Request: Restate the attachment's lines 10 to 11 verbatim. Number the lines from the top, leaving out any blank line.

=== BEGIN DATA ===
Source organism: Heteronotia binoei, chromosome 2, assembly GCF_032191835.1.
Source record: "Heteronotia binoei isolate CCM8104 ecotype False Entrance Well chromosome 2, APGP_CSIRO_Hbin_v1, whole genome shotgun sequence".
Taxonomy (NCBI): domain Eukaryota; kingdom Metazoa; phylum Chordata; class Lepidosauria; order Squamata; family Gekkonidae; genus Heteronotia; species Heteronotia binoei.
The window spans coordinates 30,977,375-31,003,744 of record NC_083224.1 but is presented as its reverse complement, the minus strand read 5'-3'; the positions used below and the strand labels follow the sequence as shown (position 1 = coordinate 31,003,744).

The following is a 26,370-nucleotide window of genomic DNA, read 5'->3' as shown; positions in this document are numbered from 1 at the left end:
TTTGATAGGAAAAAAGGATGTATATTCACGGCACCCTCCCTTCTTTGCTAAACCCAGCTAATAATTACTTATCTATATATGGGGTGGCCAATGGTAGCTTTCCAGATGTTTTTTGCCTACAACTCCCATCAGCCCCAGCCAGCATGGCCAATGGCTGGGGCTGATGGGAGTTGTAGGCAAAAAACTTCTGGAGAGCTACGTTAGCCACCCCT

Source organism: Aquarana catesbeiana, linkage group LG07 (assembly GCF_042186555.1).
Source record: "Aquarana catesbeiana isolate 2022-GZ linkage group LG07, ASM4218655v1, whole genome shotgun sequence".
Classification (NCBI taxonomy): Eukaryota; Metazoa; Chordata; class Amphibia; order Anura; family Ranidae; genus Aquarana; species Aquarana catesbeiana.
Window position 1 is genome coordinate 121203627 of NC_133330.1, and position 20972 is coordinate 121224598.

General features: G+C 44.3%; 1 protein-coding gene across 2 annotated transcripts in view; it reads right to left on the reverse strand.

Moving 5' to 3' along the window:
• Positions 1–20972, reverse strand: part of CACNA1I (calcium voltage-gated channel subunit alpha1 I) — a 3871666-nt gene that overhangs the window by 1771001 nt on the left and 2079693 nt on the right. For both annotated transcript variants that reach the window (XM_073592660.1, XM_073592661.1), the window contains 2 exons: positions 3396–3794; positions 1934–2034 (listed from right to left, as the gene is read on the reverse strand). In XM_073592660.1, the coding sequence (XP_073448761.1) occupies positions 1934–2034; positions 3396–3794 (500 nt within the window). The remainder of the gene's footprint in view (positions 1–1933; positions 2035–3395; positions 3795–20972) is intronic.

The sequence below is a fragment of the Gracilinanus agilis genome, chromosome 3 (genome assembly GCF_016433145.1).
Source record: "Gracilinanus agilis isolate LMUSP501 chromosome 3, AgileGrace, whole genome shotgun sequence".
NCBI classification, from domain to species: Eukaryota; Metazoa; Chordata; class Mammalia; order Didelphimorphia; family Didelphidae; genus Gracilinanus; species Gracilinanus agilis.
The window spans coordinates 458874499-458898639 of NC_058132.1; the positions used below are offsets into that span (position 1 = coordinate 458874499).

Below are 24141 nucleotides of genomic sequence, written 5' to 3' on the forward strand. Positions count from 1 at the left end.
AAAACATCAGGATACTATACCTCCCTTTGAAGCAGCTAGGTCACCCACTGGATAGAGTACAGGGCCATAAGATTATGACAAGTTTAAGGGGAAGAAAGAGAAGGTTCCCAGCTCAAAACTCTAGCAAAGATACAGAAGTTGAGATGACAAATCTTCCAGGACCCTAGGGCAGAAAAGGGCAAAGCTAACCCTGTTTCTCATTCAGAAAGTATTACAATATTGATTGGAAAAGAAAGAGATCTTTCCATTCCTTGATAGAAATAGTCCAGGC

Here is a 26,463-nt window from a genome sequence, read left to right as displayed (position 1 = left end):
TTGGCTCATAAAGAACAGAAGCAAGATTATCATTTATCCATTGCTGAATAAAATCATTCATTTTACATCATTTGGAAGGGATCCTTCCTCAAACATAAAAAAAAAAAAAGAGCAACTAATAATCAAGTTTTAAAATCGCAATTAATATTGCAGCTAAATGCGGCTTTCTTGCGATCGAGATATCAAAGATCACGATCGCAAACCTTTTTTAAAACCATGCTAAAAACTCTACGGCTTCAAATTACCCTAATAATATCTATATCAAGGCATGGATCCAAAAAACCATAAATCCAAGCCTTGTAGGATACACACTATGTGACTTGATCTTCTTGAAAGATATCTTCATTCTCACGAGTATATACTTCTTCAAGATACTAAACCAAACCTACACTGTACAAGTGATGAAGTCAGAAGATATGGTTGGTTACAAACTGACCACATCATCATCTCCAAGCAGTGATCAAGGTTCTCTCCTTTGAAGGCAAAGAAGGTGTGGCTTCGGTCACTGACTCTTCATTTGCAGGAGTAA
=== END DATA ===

Window position 1 is genome coordinate 121203627 of NC_133330.1, and position 20972 is coordinate 121224598.

General features: G+C 44.3%; 1 protein-coding gene across 2 annotated transcripts in view; it reads right to left on the reverse strand.